A fraternal assessment life-insurance society organized in Brooklyn, New York, U.S.A. 5 September, 1881. The charter members were Dr. George R. Kuhn, John C. McGuire, John D. Carroll, John Rooney, Thomas Cassin, John D. Keiley, Patrick F. Keany, William G. Ross, David T. Leahy, and Robert Myhan Bishop Loughlin of Brooklyn was the spiritual adviser of the supreme council, the body through which the legal incorporation was made, and which governed the entire organization. The object of the Legion was, as stated in its constitution, to unite fraternally, for social, benevolent, and intellectual improvement, Catholic men between the ages of eighteen and fifty-five years at the time of admission. Life insurance not to exceed $5,000 was given in various amounts to members according to an optional classification, assessments for which were governed by the age of the member. The original figures of these assessments were increased in 1905 to meet the requirements of sounder insurance experience, as was the case with most of the other organizations of this character. Reports to 1908 showed that the Legion had, from its establishment, paid in death insurance $19,000,000. It had 20,000 members out of a total, from time of organization, of 74,188, and was represented by councils in six States: New York, New Jersey, Maryland, Indiana, Illinois and Connecticut.
The Catholic Encyclopedia is the most comprehensive resource on Catholic teaching, history, and information ever gathered in all of human history. This easy-to-search online version was originally printed in fifteen hardcopy volumes.
Designed to present its readers with the full body of Catholic teaching, the Encyclopedia contains not only precise statements of what the Church has defined, but also an impartial record of different views of acknowledged authority on all disputed questions, national, political or factional. In the determination of the truth the most recent and acknowledged scientific methods are employed, and the results of the latest research in theology, philosophy, history, apologetics, archaeology, and other sciences are given careful consideration.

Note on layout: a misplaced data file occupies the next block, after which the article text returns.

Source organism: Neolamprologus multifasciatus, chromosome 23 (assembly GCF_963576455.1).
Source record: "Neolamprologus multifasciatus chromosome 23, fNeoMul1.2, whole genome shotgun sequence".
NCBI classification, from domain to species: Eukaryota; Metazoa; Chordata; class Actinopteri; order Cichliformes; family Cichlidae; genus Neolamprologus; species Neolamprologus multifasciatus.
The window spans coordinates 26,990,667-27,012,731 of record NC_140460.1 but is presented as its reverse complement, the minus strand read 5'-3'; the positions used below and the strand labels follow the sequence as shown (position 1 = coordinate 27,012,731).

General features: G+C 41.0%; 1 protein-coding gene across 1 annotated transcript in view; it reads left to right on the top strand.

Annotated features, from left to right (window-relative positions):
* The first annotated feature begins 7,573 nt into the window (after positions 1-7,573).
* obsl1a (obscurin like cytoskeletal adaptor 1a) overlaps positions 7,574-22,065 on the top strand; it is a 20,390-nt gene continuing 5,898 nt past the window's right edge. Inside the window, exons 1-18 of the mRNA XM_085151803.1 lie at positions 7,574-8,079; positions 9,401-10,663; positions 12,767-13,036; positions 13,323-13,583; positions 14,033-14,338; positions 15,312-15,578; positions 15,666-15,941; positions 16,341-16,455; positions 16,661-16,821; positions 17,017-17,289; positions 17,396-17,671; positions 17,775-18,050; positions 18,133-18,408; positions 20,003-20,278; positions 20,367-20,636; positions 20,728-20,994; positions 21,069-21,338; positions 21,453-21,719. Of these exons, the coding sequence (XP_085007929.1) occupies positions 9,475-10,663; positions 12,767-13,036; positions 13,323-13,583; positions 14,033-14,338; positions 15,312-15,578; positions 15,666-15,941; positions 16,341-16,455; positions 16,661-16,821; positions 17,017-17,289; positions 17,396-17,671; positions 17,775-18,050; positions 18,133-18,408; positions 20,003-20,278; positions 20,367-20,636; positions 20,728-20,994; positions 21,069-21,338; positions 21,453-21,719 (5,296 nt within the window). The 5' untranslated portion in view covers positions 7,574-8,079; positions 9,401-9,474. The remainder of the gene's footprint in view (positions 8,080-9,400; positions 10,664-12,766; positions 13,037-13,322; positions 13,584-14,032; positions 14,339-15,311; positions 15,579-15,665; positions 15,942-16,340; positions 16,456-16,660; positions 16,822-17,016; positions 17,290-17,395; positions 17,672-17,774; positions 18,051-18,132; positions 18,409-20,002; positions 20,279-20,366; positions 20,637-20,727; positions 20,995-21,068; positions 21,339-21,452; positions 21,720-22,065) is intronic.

No one who is interested in human history, past and present, can ignore the Catholic Church, either as an institution which has been the central figure in the civilized world for nearly two thousand years, decisively affecting its destinies, religious, literary, scientific, social and political, or as an existing power whose influence and activity extend to every part of the globe. In the past century the Church has grown both extensively and intensively among English-speaking peoples. Their living interests demand that they should have the means of informing themselves about this vast institution, which, whether they are Catholics or not, affects their fortunes and their destiny.
Copyright © Catholic Encyclopedia. Robert Appleton Company New York, NY. Volume 1: 1907; Volume 2: 1907; Volume 3: 1908; Volume 4: 1908; Volume 5: 1909; Volume 6: 1909; Volume 7: 1910; Volume 8: 1910; Volume 9: 1910; Volume 10: 1911; Volume 11: - 1911; Volume 12: - 1911; Volume 13: - 1912; Volume 14: 1912; Volume 15: 1912
Catholic Online Catholic Encyclopedia Digital version Compiled and Copyright © Catholic Online